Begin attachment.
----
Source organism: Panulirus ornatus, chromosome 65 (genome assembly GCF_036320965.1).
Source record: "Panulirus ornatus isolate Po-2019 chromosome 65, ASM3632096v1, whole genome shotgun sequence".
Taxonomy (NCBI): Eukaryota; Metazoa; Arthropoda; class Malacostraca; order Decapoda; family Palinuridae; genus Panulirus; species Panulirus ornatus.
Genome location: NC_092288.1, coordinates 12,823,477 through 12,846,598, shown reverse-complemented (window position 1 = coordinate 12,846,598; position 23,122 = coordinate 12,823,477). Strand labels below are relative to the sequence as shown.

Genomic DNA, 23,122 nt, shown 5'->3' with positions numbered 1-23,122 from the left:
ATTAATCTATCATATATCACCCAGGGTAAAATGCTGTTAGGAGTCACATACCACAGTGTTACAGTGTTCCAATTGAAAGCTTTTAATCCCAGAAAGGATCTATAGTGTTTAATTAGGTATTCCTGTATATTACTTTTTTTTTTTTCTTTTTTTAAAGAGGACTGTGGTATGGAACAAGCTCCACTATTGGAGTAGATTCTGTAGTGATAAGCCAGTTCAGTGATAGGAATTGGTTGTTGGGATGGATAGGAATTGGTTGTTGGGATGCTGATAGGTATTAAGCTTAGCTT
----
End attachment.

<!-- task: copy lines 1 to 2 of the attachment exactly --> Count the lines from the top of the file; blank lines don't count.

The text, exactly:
Source organism: Panulirus ornatus, chromosome 65 (genome assembly GCF_036320965.1).
Source record: "Panulirus ornatus isolate Po-2019 chromosome 65, ASM3632096v1, whole genome shotgun sequence".